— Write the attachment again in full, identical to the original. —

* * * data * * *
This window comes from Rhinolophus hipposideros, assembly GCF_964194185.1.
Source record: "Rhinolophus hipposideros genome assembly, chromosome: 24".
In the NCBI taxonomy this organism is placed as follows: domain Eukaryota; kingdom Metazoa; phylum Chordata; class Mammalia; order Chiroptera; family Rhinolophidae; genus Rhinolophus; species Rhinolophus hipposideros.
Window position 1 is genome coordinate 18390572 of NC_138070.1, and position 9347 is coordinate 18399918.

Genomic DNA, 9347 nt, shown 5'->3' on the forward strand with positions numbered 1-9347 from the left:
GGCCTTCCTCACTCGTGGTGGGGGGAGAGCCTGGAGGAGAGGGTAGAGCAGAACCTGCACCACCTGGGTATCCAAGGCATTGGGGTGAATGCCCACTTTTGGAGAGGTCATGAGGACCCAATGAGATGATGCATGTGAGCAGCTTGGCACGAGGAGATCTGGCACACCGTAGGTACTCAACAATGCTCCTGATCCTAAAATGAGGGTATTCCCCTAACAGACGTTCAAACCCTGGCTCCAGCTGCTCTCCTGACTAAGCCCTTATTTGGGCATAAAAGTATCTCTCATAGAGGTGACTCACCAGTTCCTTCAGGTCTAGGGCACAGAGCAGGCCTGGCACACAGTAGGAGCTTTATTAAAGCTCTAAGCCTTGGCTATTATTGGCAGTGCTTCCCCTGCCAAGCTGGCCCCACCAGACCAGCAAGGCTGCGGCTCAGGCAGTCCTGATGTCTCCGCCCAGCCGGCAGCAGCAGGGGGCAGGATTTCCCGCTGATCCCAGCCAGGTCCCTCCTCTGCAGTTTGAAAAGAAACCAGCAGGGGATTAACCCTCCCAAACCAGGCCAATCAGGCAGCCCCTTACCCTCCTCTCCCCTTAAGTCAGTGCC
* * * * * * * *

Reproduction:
This window comes from Rhinolophus hipposideros, assembly GCF_964194185.1.
Source record: "Rhinolophus hipposideros genome assembly, chromosome: 24".
In the NCBI taxonomy this organism is placed as follows: domain Eukaryota; kingdom Metazoa; phylum Chordata; class Mammalia; order Chiroptera; family Rhinolophidae; genus Rhinolophus; species Rhinolophus hipposideros.
Window position 1 is genome coordinate 18390572 of NC_138070.1, and position 9347 is coordinate 18399918.

Genomic DNA, 9347 nt, shown 5'->3' on the forward strand with positions numbered 1-9347 from the left:
GGCCTTCCTCACTCGTGGTGGGGGGAGAGCCTGGAGGAGAGGGTAGAGCAGAACCTGCACCACCTGGGTATCCAAGGCATTGGGGTGAATGCCCACTTTTGGAGAGGTCATGAGGACCCAATGAGATGATGCATGTGAGCAGCTTGGCACGAGGAGATCTGGCACACCGTAGGTACTCAACAATGCTCCTGATCCTAAAATGAGGGTATTCCCCTAACAGACGTTCAAACCCTGGCTCCAGCTGCTCTCCTGACTAAGCCCTTATTTGGGCATAAAAGTATCTCTCATAGAGGTGACTCACCAGTTCCTTCAGGTCTAGGGCACAGAGCAGGCCTGGCACACAGTAGGAGCTTTATTAAAGCTCTAAGCCTTGGCTATTATTGGCAGTGCTTCCCCTGCCAAGCTGGCCCCACCAGACCAGCAAGGCTGCGGCTCAGGCAGTCCTGATGTCTCCGCCCAGCCGGCAGCAGCAGGGGGCAGGATTTCCCGCTGATCCCAGCCAGGTCCCTCCTCTGCAGTTTGAAAAGAAACCAGCAGGGGATTAACCCTCCCAAACCAGGCCAATCAGGCAGCCCCTTACCCTCCTCTCCCCTTAAGTCAGTGCC